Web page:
For me, it's been a huge eye-opener, realising just how global and enmeshed in geopolitical power structures the cocaine business is. Saviano tells a factual tale in a very lyrical, novelistic way and the book flips between a narrative tone and something very poetic, which makes it a unique read. 

The Power of Discipline : How To Use Self Control and Mental Toughness to Achieve Your Goals | Daniel Walter

book club The Power of Discipline : How To Use Self Control and Mental Toughness to Achieve Your Goals Daniel Walter

I’ve also been trying to get up early and read a self-help book each morning for 30 minutes. I feel like I have a lot of work to do in terms of self-development so at the start of the year, I bought a whole stack of books on subjects like this that I’m hoping will guide me. 

I’ve never felt like self-discipline is a talent of mine, and I can often let myself down by taking the easy route. Being able to exert self-control is definitely an area I want to work on, and I feel like it’s the cornerstone of a lot of the other things I’d like to change, so I went for this book first.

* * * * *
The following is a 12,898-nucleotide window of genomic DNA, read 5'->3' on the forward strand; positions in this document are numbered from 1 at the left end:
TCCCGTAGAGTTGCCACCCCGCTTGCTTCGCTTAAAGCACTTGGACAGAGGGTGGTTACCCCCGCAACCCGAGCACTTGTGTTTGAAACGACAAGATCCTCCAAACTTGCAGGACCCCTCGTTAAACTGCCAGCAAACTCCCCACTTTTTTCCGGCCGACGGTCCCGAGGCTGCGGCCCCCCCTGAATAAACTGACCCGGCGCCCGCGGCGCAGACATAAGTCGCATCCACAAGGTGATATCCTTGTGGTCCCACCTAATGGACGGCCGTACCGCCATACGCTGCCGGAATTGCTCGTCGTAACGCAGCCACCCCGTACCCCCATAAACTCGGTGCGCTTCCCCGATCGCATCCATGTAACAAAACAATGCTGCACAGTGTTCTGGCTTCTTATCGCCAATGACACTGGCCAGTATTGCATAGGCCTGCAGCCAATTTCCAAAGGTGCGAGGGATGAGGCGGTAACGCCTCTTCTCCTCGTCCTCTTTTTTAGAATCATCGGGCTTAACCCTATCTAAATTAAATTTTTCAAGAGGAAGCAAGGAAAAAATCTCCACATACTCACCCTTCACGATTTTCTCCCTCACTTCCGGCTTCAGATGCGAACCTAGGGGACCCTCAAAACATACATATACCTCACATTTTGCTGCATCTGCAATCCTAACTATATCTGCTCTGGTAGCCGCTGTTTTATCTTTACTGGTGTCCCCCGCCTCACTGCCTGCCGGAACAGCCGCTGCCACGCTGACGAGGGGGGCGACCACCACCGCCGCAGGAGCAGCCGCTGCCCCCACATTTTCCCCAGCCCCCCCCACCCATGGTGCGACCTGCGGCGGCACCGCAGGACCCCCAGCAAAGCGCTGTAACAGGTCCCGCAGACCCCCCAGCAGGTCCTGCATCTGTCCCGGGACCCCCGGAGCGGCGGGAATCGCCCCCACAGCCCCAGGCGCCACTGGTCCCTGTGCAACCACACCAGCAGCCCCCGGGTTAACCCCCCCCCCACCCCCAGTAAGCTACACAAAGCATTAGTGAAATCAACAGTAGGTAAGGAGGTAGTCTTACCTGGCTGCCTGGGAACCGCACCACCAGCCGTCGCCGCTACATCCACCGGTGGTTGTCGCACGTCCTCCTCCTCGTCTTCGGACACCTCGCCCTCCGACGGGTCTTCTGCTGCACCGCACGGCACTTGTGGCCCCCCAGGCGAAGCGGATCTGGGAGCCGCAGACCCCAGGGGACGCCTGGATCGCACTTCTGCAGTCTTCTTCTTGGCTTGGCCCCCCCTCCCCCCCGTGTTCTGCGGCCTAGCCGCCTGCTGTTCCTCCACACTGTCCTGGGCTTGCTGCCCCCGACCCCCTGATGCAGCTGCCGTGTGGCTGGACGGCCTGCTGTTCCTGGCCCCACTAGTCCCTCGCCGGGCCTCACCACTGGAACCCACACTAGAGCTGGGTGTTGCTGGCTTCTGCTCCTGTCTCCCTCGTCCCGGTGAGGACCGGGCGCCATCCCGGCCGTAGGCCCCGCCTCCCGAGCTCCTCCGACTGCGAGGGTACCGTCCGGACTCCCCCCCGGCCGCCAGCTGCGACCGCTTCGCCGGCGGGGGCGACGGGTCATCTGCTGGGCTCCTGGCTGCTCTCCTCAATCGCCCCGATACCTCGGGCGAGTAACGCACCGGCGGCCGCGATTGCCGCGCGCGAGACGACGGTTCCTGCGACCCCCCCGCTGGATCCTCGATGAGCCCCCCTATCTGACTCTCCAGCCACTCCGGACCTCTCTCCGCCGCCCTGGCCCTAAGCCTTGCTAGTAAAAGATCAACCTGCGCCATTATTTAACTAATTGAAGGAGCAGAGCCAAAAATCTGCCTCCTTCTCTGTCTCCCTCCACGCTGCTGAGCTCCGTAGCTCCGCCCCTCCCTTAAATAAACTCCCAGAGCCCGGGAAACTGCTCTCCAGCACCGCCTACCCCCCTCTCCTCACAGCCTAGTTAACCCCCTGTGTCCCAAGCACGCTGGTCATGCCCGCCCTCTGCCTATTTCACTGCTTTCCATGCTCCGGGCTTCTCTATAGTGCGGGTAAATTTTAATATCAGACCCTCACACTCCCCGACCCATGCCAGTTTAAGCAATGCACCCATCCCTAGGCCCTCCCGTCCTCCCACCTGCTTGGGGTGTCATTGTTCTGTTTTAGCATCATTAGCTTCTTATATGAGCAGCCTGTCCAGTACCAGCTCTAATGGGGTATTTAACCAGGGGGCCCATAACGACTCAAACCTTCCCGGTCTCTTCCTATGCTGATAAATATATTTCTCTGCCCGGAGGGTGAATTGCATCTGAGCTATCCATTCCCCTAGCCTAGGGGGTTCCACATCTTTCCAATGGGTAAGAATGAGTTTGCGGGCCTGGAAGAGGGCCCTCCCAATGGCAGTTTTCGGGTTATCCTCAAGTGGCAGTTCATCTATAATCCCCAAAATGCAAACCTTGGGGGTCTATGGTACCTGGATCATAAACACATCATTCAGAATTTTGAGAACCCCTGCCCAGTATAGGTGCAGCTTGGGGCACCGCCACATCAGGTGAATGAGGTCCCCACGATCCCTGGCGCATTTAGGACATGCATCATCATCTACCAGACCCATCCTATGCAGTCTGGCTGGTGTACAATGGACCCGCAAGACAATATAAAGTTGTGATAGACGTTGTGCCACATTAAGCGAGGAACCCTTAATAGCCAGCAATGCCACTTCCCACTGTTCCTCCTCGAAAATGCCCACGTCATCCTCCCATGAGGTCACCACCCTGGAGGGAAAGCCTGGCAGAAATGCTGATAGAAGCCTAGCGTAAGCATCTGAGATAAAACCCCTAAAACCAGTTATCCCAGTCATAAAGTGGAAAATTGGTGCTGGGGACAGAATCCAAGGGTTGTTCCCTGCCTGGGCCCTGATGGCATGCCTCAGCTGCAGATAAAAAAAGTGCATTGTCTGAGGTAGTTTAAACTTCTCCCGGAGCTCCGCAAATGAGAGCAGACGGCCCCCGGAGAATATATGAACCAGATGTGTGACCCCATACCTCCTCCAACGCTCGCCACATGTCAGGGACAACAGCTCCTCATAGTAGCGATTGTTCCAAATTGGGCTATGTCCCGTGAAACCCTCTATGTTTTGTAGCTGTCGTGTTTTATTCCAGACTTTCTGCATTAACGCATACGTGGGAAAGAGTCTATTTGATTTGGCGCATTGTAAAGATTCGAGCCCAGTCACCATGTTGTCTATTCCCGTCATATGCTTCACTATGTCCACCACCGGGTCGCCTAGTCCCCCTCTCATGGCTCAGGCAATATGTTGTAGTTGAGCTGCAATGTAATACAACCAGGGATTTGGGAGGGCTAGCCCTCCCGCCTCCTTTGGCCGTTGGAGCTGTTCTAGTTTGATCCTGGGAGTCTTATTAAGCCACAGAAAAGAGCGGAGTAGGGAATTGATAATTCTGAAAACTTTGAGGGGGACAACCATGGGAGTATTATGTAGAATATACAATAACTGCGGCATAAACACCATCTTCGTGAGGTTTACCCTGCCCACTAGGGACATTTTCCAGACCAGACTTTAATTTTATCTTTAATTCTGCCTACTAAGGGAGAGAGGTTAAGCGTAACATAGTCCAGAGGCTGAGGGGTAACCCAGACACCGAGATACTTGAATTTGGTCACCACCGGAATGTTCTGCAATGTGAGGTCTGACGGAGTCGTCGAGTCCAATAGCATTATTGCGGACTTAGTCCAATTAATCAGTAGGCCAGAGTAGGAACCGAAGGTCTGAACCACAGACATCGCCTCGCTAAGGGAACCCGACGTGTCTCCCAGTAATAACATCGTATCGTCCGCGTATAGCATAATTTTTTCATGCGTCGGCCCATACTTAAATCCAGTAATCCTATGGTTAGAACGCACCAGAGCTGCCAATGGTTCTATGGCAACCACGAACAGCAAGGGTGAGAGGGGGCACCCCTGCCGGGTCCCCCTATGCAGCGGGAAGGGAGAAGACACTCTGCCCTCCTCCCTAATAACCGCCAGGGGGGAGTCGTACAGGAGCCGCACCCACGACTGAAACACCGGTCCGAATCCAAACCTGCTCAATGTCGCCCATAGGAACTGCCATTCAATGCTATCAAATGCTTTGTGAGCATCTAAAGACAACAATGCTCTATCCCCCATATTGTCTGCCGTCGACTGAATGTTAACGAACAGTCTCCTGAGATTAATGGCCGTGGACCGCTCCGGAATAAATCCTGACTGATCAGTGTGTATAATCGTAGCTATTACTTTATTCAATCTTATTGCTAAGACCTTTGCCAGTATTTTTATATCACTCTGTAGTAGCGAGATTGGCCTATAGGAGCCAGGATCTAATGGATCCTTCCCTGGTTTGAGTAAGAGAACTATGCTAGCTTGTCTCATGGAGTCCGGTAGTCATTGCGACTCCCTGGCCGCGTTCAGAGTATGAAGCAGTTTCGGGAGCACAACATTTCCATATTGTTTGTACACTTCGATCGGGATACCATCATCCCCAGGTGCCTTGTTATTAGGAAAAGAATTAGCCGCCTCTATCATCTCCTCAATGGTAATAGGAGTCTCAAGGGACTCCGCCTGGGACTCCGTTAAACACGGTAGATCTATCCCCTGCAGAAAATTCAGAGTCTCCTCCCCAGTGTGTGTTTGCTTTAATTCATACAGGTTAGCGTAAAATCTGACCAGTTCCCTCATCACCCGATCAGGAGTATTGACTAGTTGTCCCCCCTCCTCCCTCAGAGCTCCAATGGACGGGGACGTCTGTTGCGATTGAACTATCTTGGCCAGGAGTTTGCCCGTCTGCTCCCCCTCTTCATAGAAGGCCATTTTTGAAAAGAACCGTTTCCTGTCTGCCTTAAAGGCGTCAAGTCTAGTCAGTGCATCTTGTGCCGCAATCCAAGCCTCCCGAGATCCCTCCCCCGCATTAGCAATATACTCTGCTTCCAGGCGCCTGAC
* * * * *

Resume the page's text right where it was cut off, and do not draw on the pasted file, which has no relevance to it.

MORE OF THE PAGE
It’s a very no-nonsense look at the psychology behind self-discipline, with lots of practical tips for implementing more control in your life. It took me a while to read as I made notes all the way through, but I think I’ve gained some useful points to apply to my life.

Do This For You  | Krissy Cela

Do This For You Krissy Cela book club

And currently, I’m reading this healthy living manifesto. Krissy Cela is an Instagram fitness model, and while I don’t follow her and hadn’t heard of her before reading this, she actually has some very useful and practical tips to do with prioritising your fitness and how to stick to a routine and make difficult choices to improve your wellbeing. 

It fits well with the book I’ve just finished on discipline, but is written in a much more engaging style - like the sisterly advice you always wanted!

I'm Listening...

mxms im listening new music

More disjointed playlist listening from me this month! I haven’t deep dived into an album for quite a while, but I am really enjoying Spotify’s recommendations and discovering new tracks and artists. 

A few of my current favourites include ‘In The Dark’ by Cathedrals, ‘Sirens’ by Fleurie, ‘After Night’ by MXMS and ‘Drift’ by ‘So Below’. All dark, moody gorgeousness - the perfect soundtrack to an escapist daydream.

So that's my limited life at the moment - let's hope that next time I remember to write a life update post, we have a few more freedoms back.